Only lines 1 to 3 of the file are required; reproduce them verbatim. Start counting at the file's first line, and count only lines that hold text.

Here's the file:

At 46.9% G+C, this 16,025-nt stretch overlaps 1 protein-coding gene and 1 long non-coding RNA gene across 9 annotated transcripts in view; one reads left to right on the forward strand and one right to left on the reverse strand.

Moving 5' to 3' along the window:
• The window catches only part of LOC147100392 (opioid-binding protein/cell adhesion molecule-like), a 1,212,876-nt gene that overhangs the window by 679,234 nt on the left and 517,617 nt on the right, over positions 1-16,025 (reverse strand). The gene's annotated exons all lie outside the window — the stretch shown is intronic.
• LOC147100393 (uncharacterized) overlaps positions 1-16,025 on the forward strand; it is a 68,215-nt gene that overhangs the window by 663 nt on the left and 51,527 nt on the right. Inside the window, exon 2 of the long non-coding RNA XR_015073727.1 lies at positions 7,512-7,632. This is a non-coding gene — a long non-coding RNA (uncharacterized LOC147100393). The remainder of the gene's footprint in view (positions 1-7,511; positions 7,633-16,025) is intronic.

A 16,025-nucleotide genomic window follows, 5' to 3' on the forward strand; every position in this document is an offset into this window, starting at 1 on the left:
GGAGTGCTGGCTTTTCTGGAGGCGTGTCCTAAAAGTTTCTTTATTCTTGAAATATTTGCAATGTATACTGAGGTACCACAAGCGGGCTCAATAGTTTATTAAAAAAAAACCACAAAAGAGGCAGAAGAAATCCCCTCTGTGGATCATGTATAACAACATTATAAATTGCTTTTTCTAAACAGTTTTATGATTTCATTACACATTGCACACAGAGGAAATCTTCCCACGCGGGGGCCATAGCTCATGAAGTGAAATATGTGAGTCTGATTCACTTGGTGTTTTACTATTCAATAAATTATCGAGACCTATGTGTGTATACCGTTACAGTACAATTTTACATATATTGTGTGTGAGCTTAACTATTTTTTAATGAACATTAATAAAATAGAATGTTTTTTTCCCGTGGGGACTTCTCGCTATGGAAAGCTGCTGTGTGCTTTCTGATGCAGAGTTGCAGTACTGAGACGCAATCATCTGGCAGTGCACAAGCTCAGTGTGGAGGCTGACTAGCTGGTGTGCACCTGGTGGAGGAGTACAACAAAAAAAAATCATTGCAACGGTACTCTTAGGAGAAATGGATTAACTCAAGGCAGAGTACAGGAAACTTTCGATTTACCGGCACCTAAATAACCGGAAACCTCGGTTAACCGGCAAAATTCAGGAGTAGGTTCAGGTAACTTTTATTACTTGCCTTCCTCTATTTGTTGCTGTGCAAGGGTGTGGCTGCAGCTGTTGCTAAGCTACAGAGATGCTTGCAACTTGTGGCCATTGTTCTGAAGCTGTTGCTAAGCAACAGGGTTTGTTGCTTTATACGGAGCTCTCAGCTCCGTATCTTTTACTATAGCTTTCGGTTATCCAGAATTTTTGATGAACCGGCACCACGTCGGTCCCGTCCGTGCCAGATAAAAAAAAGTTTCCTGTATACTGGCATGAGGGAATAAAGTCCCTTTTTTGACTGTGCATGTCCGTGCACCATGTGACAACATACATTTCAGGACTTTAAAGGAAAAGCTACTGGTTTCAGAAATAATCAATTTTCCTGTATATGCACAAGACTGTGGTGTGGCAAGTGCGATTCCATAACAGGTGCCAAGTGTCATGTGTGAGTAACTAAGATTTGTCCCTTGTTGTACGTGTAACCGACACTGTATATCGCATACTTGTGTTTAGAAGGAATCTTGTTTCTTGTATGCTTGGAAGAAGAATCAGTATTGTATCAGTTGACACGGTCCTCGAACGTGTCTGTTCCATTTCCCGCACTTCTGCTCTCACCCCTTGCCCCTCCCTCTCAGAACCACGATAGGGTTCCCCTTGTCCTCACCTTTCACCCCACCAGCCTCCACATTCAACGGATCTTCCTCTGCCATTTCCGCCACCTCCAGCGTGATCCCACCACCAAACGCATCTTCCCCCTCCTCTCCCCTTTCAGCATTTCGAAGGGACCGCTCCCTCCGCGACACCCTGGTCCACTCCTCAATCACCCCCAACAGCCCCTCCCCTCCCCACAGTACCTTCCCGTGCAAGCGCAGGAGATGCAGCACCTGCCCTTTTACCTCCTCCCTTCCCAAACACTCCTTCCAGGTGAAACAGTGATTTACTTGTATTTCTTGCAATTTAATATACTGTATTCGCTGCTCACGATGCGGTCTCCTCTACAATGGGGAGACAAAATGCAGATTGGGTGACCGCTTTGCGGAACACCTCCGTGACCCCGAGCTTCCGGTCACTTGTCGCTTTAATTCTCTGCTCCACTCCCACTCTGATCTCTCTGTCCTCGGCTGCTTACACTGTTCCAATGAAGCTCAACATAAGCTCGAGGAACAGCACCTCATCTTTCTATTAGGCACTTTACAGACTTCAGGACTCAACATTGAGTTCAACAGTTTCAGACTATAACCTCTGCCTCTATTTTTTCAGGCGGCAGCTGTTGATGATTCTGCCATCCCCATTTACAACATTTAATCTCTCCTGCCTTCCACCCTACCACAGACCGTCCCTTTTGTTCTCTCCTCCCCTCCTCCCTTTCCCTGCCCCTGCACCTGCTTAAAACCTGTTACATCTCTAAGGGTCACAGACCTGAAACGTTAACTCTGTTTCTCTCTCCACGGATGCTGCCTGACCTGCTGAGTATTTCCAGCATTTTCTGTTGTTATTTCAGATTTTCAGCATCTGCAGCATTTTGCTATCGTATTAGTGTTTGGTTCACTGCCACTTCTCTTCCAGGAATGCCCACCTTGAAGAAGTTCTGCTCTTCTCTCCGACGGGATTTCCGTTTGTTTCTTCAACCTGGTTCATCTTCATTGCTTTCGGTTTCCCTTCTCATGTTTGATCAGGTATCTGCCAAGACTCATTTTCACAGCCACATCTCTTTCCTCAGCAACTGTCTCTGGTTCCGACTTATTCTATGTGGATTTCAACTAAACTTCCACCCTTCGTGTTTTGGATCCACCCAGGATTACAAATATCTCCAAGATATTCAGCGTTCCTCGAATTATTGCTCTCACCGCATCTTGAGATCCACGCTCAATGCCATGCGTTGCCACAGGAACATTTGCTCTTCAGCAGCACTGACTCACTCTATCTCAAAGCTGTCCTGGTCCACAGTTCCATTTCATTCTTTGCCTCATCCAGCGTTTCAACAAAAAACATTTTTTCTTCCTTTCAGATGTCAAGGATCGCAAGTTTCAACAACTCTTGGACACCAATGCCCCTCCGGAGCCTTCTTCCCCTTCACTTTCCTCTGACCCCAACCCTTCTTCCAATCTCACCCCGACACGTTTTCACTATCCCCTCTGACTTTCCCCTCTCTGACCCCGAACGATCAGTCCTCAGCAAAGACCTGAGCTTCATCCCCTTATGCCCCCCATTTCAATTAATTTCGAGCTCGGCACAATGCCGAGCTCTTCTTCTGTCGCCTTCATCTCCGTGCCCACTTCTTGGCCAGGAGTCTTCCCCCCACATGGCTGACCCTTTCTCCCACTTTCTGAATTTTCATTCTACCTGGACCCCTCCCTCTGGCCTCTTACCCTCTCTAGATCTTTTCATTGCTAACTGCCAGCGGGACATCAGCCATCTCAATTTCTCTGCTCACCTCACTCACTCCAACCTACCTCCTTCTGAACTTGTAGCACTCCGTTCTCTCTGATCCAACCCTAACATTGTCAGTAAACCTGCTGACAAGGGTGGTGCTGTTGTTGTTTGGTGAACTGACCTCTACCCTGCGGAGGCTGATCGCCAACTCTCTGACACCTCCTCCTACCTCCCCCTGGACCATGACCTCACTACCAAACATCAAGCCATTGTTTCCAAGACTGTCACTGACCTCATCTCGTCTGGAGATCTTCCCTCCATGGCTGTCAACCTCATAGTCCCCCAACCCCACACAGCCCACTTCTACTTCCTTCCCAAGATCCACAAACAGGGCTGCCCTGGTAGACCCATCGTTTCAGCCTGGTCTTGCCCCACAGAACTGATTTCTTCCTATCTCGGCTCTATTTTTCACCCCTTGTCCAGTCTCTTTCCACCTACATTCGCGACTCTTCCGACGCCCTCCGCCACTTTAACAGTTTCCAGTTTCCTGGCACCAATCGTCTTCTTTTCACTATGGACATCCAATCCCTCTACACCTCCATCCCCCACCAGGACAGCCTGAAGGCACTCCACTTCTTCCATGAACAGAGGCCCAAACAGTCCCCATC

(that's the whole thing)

At 46.9% G+C, this 16,025-nt stretch overlaps 1 protein-coding gene and 1 long non-coding RNA gene across 9 annotated transcripts in view; one reads left to right on the forward strand and one right to left on the reverse strand.

Moving 5' to 3' along the window:
• The window catches only part of LOC147100392 (opioid-binding protein/cell adhesion molecule-like), a 1,212,876-nt gene that overhangs the window by 679,234 nt on the left and 517,617 nt on the right, over positions 1-16,025 (reverse strand). The gene's annotated exons all lie outside the window — the stretch shown is intronic.